Travel Ontario: Exploring Goderich and the Bannockburn B&B
The second last stop on our discoveries of Ontario’s West Coast was Goderich, with about 8000 people the largest town in the area. Goderich has long had the nickname “Canada’s prettiest town”, which was supposedly coined by Queen Victoria. Most well-known for its eight-sided traffic circle, Courthouse Square, Goderich is loved for its Victorian streetscapes and its beautiful long Lake Huron beaches that offer some of the best sunset views in the world.
Other attractions include the Huron Historic Goal, a former jail that was in operation from 1842 to 1972. Goderich is also home to the Sifto Salt Mine, the world’s largest underground salt mine which is located on the Lake Huron shoreline. Every Sunday there is a farmer’s market on Courthouse Square which is also a popular destination for locals and tourists.
On August 21, 2011, Goderich was hit by a forceful F3 tornado that damaged the salt mine, many buildings on the historic Main Square as well as many private residences. Coming into town on the main highway, we already noticed major destruction on the historic 133 year old Victoria Street United Curch which was missing its roof and parts of the side wall. As a lover of historic architecture and a real fan of this pretty town, I was dreading what I was going to see downtown where the devastation had been the worst.
As we neared Courthouse Square we saw more houses that had been damaged, and lots of roofs were in the process of being re-shingled. I was nervously anticipating the moment of arrival on Courthouse Square because I had just visited Goderich this July when its main square was absolutely gorgeous. When we finally arrived on the square I was actually really surprised to see that it looked much better than expected. All the debris had long been cleared and the town looked very tidy. There were two main rows of Victorian houses on West Street and East Street where two entire street blocks had been seriously damaged by the tornado and buildings will likely have to come down.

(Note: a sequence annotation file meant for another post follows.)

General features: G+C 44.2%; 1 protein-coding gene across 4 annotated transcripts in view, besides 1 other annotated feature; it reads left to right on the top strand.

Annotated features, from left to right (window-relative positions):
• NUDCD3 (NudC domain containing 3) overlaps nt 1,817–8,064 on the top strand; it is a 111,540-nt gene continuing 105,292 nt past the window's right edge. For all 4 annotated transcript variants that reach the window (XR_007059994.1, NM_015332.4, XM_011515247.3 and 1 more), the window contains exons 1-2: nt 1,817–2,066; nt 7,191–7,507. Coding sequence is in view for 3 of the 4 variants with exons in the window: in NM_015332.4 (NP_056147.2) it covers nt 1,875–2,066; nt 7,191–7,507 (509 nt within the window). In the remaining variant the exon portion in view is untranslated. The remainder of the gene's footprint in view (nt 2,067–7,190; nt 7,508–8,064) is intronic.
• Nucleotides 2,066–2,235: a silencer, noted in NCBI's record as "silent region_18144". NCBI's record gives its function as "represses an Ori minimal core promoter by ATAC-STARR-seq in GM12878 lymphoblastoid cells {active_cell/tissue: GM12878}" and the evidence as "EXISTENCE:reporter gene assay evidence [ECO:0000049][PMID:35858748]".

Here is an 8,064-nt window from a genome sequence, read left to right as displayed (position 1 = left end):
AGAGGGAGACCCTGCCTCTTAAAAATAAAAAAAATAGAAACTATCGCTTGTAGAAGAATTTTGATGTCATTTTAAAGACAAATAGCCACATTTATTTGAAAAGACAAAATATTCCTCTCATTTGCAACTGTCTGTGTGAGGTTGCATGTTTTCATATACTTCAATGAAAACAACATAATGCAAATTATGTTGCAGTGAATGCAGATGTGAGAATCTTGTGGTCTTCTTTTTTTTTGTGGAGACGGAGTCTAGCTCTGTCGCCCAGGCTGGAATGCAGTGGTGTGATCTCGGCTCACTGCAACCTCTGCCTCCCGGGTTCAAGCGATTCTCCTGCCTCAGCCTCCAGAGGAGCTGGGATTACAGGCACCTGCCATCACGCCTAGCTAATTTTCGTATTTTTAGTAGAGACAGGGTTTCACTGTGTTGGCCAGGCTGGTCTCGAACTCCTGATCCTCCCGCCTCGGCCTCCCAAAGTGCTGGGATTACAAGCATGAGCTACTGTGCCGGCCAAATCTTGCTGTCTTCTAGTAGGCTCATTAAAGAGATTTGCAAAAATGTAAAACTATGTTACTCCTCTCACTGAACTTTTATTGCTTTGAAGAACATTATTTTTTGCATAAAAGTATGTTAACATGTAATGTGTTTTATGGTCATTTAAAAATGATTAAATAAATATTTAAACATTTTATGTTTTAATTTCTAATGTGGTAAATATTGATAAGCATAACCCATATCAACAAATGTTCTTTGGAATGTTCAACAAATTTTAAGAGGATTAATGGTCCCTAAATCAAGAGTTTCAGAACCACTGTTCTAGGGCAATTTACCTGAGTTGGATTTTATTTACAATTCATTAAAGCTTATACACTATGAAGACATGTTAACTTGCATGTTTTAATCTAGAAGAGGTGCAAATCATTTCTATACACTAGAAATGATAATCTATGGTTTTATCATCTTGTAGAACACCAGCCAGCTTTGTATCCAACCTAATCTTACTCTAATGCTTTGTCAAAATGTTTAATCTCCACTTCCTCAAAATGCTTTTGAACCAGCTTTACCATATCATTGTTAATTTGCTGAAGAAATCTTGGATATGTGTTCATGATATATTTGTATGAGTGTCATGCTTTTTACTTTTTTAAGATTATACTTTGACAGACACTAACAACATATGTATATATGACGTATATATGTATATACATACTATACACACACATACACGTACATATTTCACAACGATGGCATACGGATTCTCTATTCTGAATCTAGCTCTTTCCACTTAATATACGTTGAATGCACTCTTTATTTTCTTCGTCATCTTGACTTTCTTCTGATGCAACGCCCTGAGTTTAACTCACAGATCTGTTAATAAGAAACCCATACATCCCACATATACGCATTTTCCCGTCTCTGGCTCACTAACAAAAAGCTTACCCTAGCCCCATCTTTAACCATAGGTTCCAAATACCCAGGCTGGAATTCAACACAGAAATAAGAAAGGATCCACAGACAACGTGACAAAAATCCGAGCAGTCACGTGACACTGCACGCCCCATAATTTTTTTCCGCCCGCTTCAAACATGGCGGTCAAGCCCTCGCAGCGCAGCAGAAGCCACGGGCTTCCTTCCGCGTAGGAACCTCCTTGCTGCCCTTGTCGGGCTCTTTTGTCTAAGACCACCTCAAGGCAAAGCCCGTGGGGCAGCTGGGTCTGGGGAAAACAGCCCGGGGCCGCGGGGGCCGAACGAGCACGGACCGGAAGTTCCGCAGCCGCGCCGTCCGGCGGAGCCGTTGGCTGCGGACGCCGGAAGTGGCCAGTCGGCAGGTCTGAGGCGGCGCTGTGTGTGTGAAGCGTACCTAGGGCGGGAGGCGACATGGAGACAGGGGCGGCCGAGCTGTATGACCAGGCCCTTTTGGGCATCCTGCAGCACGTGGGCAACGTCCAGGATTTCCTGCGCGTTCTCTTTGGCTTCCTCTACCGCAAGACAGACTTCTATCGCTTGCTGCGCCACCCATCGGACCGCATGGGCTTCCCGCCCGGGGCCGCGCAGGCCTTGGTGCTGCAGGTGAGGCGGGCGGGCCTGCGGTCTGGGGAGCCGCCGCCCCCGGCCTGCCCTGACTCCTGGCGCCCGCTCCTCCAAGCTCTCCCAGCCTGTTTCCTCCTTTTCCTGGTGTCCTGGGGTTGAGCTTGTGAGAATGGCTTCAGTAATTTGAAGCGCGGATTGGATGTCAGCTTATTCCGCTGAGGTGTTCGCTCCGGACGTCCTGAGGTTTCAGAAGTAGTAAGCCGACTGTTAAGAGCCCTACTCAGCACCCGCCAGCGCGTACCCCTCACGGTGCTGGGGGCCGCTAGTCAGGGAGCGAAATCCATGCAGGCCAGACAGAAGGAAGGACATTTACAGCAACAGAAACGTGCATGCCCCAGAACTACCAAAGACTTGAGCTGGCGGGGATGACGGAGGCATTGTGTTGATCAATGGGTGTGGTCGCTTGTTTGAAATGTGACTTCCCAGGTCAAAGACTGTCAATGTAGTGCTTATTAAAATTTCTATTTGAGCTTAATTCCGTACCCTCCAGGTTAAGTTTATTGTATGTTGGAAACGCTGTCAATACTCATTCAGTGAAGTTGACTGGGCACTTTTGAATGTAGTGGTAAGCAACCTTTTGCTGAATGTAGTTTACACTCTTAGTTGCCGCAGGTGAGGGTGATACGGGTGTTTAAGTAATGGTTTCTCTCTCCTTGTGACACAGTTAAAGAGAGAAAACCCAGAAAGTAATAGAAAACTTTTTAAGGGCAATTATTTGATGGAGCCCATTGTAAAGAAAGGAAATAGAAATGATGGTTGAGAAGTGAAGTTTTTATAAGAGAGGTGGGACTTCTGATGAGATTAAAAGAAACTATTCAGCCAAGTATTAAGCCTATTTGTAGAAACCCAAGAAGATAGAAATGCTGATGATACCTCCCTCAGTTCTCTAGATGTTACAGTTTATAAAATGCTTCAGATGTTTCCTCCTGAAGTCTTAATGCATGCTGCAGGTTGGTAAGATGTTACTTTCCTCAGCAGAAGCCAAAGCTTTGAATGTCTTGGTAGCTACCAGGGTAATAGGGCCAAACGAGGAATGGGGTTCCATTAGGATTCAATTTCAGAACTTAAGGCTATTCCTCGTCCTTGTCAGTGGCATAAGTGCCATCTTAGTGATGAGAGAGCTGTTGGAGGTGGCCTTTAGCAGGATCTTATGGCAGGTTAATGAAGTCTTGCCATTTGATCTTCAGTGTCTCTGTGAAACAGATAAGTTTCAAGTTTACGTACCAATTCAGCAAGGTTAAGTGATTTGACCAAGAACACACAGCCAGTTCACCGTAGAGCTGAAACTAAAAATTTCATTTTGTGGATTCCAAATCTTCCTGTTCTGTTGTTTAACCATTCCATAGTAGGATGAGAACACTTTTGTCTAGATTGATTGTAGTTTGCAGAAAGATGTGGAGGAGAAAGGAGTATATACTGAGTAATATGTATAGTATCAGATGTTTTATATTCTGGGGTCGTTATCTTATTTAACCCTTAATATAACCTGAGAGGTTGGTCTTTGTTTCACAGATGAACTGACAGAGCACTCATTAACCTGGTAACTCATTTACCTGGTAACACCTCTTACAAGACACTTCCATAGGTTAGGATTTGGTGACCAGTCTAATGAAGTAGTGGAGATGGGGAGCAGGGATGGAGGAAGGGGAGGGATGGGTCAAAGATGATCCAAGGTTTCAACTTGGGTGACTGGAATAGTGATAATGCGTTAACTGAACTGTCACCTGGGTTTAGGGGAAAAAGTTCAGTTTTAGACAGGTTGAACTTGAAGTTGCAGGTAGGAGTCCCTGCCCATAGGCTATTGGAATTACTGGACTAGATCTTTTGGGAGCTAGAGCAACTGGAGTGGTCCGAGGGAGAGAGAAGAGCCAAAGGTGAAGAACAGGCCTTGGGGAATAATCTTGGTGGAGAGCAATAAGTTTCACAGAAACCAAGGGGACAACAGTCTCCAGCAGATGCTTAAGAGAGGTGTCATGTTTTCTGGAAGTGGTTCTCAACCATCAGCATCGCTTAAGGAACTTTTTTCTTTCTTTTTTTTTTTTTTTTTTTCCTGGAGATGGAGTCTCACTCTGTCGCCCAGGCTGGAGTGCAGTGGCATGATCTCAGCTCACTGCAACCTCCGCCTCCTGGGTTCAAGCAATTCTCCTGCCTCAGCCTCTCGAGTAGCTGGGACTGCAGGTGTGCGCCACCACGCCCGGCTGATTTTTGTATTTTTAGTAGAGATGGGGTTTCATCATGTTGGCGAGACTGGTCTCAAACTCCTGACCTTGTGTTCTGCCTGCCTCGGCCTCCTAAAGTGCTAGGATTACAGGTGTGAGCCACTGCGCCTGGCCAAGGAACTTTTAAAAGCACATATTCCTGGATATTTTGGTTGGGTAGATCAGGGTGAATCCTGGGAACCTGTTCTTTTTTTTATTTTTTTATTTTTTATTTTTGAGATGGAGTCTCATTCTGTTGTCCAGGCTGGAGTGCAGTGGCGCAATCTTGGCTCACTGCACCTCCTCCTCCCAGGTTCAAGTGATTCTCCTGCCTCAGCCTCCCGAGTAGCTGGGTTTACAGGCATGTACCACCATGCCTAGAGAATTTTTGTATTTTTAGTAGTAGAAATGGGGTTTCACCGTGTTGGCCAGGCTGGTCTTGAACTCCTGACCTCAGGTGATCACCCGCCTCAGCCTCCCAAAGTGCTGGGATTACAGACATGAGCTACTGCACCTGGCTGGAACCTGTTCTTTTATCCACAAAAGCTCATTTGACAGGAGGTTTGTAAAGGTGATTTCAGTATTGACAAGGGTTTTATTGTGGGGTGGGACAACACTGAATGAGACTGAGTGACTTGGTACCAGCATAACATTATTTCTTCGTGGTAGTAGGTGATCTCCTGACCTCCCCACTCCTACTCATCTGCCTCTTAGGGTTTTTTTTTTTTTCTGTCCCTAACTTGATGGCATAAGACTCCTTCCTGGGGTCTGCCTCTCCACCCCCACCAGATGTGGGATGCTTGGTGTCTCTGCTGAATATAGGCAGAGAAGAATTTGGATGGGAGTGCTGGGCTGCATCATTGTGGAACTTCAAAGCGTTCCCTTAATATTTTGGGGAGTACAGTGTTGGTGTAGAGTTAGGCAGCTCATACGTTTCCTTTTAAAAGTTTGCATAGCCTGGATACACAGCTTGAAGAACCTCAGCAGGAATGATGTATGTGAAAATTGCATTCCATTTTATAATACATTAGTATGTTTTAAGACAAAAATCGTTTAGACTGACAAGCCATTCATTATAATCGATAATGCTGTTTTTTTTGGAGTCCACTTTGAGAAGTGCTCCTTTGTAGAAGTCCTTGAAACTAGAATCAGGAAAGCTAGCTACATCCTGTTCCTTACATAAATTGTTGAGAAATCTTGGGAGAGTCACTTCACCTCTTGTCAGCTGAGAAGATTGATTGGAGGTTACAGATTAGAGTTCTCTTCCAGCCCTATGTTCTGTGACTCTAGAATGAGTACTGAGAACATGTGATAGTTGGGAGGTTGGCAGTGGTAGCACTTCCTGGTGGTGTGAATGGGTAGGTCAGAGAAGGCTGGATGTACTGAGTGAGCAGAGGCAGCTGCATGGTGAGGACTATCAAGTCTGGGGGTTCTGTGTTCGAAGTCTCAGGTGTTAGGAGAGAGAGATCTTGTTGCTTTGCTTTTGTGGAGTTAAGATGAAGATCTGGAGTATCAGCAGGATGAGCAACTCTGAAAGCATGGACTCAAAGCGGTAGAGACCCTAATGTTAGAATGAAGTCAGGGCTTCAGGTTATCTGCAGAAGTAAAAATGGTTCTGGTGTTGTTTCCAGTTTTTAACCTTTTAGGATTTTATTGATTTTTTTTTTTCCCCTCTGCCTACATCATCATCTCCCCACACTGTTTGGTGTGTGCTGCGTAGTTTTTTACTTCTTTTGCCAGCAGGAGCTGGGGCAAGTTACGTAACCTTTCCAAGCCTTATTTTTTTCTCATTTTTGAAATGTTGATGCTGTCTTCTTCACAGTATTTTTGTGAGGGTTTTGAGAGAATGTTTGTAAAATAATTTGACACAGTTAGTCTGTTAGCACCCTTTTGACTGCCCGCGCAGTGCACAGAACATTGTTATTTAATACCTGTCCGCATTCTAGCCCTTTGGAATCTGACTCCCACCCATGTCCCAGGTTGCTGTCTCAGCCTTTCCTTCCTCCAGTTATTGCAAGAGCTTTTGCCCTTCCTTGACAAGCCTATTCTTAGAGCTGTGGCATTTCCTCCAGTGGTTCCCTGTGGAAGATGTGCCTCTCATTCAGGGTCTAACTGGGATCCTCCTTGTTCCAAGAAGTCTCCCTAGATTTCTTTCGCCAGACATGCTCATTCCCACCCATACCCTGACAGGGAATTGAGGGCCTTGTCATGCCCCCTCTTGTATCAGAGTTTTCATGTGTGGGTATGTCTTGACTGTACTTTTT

But the north and west side of the square appeared virtually unscathed and even the historic Bedford Hotel appeared to be intact and was open for business. Quite a few businesses on the square had already reopened and were ready to welcome customers. The Courthouse, a solid limestone building, appeared completely intact, except for some glass damage and the beautiful trees on the square in front of it that had been decimated. But overall, Goderich made a very organized and attractive impression. I was truly impressed at how much work the community has already done in the seven short weeks after the hurricane.
On the north side of the square I popped into the Kulpepper’s Kitchen Store to talk with one of the locals. Owner Steve Rock showed me his store which includes a huge selection of kitchen and gourmet food products from 87 suppliers. Steve said that the community’s response after the tornado has been fantastic; he reopened about 3 weeks ago and wasn’t even sure if he would be open until noon as he did not expect many customers. He said the day that he reopened people came to shop in droves and he was hardly able to deal with the onslaught of customers that were eager to buy.
Since then the locals have made a concerted effort to shop at the merchants on Courthouse Square and all the stores that have reopened have red, white and blue banners signalling that they are open for business. Steve said that the community has been absolutely fantastic in supporting the affected merchants. Several disaster relief fundraisers have already taken place and many more fundraising events are planned to bring the town back to its full glory. I was really happy to see that this beautiful lakeside town has already come so far in returning to its former beauty.
We also briefly visited the attractive lakefront which offers some of the best sunset views anywhere. Some damage was still visible on the Sifto Salt Mine, and even more so on the embankment up to Lions Harbour Park where most of the trees had been torn up by the tornado. But even so, the view from the top of the salt mine against the brilliant blue sky actually had something really stunning to it.
After our discoveries in Goderich we made one final stop in Huron County: the Bannockburn B&B, housed in a stately stone farm house built in 1878. Owner Sabine Mühletaler was hard at work in the garden when we pulled up the driveway and requested a tour of her property for future reference.
Sabine originally hails from Zurich, Switzerland, and has a background in agronomics. After many years of farming, she purchased this property in 2006 and completed extensive renovations to turn it into an up-to-date bed and breakfast with three guestrooms and all modern amenities. Sabine did much of the work herself, and Amish acquaintances built the beautiful new porch that surrounds the house on the south side. Since 2007 Sabine has been welcoming guests now and every summer she hosts two weddings in the park-like setting.
Over the past three days we had seen so many facets of Ontario’s West Coast: we had visited villages and towns such as Bayfield, Clinton, Benmiller, Blyth and Goderich; we had gone hiking and biking; we had enjoyed the galleries and shops of the towns’ main streets and tasted mouth-watering local cuisine. We were in awe of the famous Lake Huron sunset – a special evening experience that draws many people to the lakefront.
But most importantly – we met some of the locals, the hard-working entrepreneurs and artists that make it all happen who create a diverse and satisfying tourist offering that brings an ever increasing number of visitors to Ontario’s West Coast. With so many beautiful and interesting places to visit, we’ll be back for sure…